Italian White Wine You Might Not Be Drinking: Soave
I can't help it. I crack up every time I enter a wine store, intending to ask for Soave, the Italian white wine, which frankly deserves some respect.
But all too quickly, I lapse into an early 1990s flashback, and I hear in my head: "Suave. Rico...Suave." And with that guttural crooning cheesiness taking over my brain, I collapse into a helpless fit of giggles and have to flee the store.
As a longtime Prosecco enthusiast, a sommelier friend advised me that if I like Prosecco, then Soave was a wine well worth trying. Like Prosecco, it's created in the Venice area, and is among the top-selling wines in Italy, even though most U.S. drinkers pay it little heed. It's available still as well as spumanti (sparkling) and recioto (sweet).
Legend has it that Dante, the famous Italian poet of the 13th century, gave soave its name (meaning "smooth," just as "suave" means the same in Spanish), because of its mildness.
So I put aside my giggles, and I opted for a still wine.
I tried Soave Classico Cantina del Castello 2008, $17. It's made of 90% Garganega grapes, and 10% Trebbiano di Soave.
A second bottle of Soave from the same producer was $22. The store clerk couldn't explain to me what made the wine worth an extra five bucks, but according to the Cantina Castello website, the main difference is that the other bottle was composed of 80% Garganega and 20% Trebbiano di Soave, and the grapes come from a single vineyard. Why would this make a difference?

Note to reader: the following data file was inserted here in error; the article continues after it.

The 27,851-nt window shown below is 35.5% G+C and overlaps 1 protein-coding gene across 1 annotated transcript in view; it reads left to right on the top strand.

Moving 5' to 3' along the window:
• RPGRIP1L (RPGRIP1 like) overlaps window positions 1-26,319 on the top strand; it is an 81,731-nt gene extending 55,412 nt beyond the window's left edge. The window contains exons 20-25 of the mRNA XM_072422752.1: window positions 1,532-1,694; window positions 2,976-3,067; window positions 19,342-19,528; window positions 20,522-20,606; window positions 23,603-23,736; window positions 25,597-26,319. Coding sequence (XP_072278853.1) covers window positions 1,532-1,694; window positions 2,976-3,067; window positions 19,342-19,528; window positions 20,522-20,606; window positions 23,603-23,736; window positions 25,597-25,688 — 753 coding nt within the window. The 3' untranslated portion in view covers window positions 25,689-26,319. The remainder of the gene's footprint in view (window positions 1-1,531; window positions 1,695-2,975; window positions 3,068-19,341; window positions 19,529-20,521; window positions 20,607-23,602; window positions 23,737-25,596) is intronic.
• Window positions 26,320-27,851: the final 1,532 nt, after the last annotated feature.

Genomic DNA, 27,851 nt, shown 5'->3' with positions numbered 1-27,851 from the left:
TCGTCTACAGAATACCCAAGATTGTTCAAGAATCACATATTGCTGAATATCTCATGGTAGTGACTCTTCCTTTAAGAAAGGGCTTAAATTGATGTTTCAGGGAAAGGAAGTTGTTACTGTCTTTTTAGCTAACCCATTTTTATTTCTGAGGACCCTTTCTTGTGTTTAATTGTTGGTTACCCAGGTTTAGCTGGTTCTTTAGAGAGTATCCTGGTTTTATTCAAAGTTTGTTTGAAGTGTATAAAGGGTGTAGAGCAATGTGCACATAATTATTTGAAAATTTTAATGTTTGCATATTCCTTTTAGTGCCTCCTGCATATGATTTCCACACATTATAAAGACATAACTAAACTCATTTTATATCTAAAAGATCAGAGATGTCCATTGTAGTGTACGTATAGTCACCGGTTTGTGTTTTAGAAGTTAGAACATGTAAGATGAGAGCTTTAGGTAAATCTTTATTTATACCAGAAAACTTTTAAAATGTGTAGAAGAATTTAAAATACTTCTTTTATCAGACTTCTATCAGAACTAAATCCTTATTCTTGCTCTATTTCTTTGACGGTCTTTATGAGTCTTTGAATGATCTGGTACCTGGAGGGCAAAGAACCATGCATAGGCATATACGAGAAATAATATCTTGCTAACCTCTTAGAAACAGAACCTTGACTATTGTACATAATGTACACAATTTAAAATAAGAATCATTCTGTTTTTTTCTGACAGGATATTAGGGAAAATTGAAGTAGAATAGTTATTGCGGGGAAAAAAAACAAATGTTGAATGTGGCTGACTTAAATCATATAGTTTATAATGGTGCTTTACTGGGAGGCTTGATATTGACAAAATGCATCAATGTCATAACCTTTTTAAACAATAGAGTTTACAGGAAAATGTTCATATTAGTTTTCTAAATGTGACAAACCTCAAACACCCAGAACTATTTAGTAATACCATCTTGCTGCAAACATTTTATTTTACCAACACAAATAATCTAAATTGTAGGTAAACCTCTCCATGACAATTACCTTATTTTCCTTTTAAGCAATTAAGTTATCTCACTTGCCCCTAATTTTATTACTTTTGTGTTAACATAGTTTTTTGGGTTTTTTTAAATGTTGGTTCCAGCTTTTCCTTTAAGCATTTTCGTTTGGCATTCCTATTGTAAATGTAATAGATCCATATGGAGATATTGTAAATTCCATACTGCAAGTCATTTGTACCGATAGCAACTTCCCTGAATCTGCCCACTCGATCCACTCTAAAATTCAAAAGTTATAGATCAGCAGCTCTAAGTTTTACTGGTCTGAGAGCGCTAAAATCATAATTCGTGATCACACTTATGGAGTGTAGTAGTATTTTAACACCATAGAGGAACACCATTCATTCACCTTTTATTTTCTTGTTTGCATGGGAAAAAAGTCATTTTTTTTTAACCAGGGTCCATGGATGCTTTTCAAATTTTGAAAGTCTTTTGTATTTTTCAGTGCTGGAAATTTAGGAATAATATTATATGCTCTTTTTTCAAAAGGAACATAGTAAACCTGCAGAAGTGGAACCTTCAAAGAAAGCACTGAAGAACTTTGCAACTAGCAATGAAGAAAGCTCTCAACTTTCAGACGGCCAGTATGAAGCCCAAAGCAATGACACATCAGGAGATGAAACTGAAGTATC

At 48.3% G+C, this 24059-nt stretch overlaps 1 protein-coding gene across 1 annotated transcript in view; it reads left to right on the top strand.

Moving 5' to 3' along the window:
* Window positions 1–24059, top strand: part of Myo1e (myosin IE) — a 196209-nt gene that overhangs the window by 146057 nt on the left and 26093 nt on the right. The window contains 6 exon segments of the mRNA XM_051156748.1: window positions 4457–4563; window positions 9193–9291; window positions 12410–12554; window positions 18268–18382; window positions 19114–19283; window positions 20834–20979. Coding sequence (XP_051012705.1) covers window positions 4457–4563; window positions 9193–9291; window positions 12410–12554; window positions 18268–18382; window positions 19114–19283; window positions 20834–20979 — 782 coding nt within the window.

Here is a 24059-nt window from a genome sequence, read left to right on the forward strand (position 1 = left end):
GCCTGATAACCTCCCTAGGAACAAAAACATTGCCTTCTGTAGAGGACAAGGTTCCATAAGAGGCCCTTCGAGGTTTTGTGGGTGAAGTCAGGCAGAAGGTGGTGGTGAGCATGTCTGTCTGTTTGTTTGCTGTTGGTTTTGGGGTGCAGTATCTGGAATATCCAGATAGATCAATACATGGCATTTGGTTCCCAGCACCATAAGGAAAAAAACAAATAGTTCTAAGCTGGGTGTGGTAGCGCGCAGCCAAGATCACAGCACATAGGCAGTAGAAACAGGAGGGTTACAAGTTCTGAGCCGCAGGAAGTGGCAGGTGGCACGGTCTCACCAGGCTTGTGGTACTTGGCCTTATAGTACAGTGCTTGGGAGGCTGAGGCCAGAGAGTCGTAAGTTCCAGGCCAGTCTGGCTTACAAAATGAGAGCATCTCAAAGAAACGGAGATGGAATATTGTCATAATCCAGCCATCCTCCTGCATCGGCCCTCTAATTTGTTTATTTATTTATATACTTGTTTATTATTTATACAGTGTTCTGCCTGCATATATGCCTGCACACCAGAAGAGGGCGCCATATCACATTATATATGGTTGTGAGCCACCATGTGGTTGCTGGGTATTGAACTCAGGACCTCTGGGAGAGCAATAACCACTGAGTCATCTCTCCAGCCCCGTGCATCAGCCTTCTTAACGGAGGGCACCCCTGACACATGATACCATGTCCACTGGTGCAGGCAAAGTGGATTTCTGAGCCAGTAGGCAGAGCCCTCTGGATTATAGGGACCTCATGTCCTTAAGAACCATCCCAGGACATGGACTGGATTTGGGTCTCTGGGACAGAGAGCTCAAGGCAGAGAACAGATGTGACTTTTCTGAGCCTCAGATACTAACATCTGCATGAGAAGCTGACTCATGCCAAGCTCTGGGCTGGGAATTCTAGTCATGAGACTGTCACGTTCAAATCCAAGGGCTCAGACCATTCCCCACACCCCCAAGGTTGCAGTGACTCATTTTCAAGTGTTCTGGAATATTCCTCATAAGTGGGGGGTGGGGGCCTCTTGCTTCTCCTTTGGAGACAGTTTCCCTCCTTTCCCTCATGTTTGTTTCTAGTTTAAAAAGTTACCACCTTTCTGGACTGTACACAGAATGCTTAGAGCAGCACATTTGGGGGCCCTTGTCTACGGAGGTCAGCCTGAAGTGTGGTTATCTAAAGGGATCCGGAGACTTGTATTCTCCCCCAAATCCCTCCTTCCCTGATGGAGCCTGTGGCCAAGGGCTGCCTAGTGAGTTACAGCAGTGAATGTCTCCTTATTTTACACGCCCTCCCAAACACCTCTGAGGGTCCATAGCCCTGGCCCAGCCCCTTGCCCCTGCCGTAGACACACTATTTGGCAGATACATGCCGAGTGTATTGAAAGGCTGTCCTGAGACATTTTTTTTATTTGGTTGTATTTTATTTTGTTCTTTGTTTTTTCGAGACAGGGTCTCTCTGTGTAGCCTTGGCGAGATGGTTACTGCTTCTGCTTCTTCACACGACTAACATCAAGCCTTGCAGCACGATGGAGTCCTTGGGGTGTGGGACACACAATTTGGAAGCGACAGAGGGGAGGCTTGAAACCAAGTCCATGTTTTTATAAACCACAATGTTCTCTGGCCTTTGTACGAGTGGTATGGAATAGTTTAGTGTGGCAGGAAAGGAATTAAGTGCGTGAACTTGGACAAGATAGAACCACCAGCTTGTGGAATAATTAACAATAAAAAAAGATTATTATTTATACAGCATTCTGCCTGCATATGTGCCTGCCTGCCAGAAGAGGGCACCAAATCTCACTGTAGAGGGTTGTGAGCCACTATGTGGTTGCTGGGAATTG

Mary Ewing-Mulligan and Ed McCarthy of Wine for Dummies fame describe Trebbiano as "a cheap ticket to bland, neutral-tasting, light-bodied, crisp wine." Meanwhile, Garganega grapes are "unsung" grapes "capable of making rich, unctuous wines with character and class." Which I translate as more Garganega = better wine, right?
I'm looking forward to trying that one, but I was very pleased with my $17 bottle: it was light, soft, and smooth, with a creamy mouthfeel. Although this is not an aromatic wine—it had just a faint floral scent—it was delicious, with flavors of pear, lychee, a touch of almond, and a pretty vanilla finish. Pale straw color, and a hint of effervescence in the glass and on the tongue.
As for pairings? I could easily imagine it with an equally delicate Italian dish, like risotto or pasta with shrimp, or perhaps something earthy, like mushrooms or slices of aged cheese.
I'm not yet soave/suave enough to ask for a bottle without at least smirking, but with a few more tastings of this lovely Italian white, I'll get there. Eventually.